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crookedfingers
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10 Aug 2012, 5:42 am

I found this documentary quite shocking, especially as at the end they could not find any sign of mental illness in the girl, but found that she had ASD (presumably Aspergers or PDDNOS)

I think that the way that information was presented might make some uneducated people think that there is a risk with many people on the spectrum 8O

http://www.channel4.com/programmes/the- ... e-boys/4od

Whats your opinion?



FalsettoTesla
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10 Aug 2012, 9:52 am

Yeah, I watched that too. I was tempted to make a topic on here, but my opinions on the topic hadn't really had enough time to ferment.

I found the girls, although I had sympathy for their pain at being sexually assaulted (and raped, and I find it strange that wasn't addressed well, that just because she was a female it was still rape, but maybe that's just me), absurd.

I found their lack of awareness as to the identity of the 'boys' they were dating quite absurd. I know you can't judge unless you've been in that situation but I just found it absurd. It seemed to me like, in part and of course subconsciously, it was a willing suspension of disbelief in order to just have a boyfriend, any boyfriend.

The way that the diagnosis was just tacked onto the end of the program without any explanation of what an ASD actually is left a bit of a sour taste in my mouth. It also, I think, wrongly leaves the uninformed viewer with the impression that we're all, or a lot of us are, capable of such an elaborate socially manipulative deception. Also, there seemed to be the implication that her apparent unfeeling nature was a result of the ASD.

But then I may be reading too much into it and being over sensitive.



crookedfingers
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10 Aug 2012, 10:54 am

I don't think you are being over sensitive at all, in fact you just described what I was thinking with much more eloquence.

One thing that caught my ear is that at the end they said that she didn't display any emotion in the court case, before they brought in the diagnosis results.

It brought to my mind a mention that I have seen somewhere on this forum about people on the spectrum being less successful in court cases because of the lack of correct body language shown.

She probably was feeling something, although based on her previous actions I wouldn't have thought it was sudden caring or guilt in this case.
Unless she was feeling guilt and that is why she made it easy for her to be caught.
We shall probably never know.

I'm by no means defending her actions with the above paragraph.



murasaki_ahiru
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12 Aug 2012, 5:33 am

From Wikipedia:

Quote:
"physically forced or otherwise coerced penetration – even if slight – of the vulva or anus, using a penis, other body parts or an object"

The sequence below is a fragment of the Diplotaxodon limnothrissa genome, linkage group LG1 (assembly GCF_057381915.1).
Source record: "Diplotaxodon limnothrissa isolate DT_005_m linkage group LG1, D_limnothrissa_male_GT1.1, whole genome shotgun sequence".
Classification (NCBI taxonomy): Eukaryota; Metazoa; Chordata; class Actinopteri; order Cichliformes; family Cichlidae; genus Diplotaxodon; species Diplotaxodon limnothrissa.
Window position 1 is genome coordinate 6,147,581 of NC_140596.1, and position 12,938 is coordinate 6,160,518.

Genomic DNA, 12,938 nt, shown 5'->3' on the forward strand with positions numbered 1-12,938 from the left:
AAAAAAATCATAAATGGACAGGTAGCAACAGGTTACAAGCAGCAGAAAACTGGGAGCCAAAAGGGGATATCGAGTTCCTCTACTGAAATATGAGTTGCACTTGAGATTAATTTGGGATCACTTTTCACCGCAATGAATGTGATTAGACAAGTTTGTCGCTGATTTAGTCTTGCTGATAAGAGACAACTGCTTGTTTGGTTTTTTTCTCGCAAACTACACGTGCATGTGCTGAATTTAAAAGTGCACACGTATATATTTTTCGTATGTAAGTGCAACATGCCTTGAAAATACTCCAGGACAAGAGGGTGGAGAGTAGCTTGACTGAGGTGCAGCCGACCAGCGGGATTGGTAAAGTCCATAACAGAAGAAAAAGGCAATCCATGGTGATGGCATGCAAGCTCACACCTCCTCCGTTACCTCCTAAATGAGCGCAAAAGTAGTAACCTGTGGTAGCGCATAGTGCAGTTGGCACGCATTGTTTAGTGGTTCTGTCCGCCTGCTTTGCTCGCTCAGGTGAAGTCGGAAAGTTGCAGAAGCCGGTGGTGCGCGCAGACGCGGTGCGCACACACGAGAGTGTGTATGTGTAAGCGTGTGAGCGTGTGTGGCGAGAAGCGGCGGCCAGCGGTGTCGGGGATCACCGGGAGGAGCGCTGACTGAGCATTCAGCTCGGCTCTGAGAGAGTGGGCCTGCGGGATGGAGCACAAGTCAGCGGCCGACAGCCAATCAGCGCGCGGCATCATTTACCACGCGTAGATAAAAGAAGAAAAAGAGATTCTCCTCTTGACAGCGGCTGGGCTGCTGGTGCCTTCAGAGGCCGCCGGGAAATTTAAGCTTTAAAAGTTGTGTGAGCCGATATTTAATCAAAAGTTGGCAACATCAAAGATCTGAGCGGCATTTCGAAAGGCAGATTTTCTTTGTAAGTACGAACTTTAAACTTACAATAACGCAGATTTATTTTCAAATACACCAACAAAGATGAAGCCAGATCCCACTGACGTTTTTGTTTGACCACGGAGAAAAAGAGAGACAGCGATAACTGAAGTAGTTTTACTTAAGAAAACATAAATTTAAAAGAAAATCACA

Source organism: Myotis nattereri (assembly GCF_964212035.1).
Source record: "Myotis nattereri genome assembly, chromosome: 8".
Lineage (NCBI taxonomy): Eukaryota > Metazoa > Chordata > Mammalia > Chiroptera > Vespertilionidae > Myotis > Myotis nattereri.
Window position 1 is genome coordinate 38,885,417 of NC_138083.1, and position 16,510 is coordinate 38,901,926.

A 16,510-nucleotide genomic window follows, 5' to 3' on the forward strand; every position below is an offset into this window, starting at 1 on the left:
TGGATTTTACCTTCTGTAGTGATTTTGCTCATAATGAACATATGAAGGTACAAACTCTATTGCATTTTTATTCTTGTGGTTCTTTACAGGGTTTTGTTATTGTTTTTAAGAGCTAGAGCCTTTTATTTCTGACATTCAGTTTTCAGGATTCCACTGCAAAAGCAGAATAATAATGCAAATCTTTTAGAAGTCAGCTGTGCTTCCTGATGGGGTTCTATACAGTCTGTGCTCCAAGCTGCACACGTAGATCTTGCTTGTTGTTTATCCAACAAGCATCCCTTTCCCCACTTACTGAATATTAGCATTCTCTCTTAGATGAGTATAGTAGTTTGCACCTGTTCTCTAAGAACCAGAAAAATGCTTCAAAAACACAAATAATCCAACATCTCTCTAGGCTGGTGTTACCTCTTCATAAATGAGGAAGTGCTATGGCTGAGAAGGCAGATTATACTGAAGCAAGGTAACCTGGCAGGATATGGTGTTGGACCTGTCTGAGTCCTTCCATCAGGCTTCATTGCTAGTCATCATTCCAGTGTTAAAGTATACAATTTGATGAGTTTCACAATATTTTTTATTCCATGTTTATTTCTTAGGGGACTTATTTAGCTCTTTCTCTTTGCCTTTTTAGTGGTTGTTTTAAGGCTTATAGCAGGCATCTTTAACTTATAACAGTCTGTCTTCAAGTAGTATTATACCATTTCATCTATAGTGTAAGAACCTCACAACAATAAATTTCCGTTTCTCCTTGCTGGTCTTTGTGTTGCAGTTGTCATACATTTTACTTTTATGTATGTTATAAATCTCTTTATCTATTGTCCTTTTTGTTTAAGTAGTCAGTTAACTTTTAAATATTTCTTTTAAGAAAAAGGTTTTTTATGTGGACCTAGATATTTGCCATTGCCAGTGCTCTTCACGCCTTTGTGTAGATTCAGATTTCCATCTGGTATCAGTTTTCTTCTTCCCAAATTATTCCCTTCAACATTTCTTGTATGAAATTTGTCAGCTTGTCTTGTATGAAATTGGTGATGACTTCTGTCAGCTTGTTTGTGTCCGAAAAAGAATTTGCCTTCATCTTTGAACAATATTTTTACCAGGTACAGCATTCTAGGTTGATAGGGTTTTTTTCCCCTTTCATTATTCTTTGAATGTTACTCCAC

This is my definition as well as it's gender neutral so anyone can be the assaulter.


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LennytheWicked
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12 Aug 2012, 6:13 am

...If she showed no emotion and pulled off the deception I'd be more tempted to lean towards she's a sociopath.

I would be more interested in the court transcripts than the documentary.



LennytheWicked
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12 Aug 2012, 6:41 am

After watching the entire thing, I find it highly doubtful that she's autistic. From both girls' description I would go with a sociopath but the Jessica girl was a very unreliable informant anyways. The autism diagnosis seems to have come out of nowhere at all. Either this documentary was very poorly put together [which it is, it is very poorly put together when I think about it; they never asked Gemma anything which they absolutely should have] or that psychologist needs to review their books.



FalsettoTesla
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13 Aug 2012, 5:25 am

LennytheWicked wrote:
After watching the entire thing, I find it highly doubtful that she's autistic. From both girls' description I would go with a sociopath but the Jessica girl was a very unreliable informant anyways. The autism diagnosis seems to have come out of nowhere at all. Either this documentary was very poorly put together [which it is, it is very poorly put together when I think about it; they never asked Gemma anything which they absolutely should have] or that psychologist needs to review their books.


I'm going to go with both.



crookedfingers
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13 Aug 2012, 5:47 am

I would be inclined to say there's a misdiagnosis there, but we can't know for sure as the documentary was so badly put together, the story is being told by only the witnesses and victims with no analysis throughout, and there is little to no information on the court case other than "she seemed emotionless"
If she is on the spectrum, that piece of information should be rendered useless, as many on the spectrum can't display emotion very well (I am no exception)
There is no connection made between her individual ASD traits and interests and her actions, only implied in an imprecise way, no mention of her individual traits at all.



nonneurotypical
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17 Aug 2012, 5:19 pm

It is amazing if it is true that someone with AS not only managed to get into not just one relationship, but two while pretending to be three different people. That is certainly something I could never do for a multitude of reasons, and certainly not when I was a teen.

P.S. Read the National Autistic Society comment on the court case of Gemma Barker on autism.org.uk here:
http://www.autism.org.uk/news-and-event ... baker.aspx


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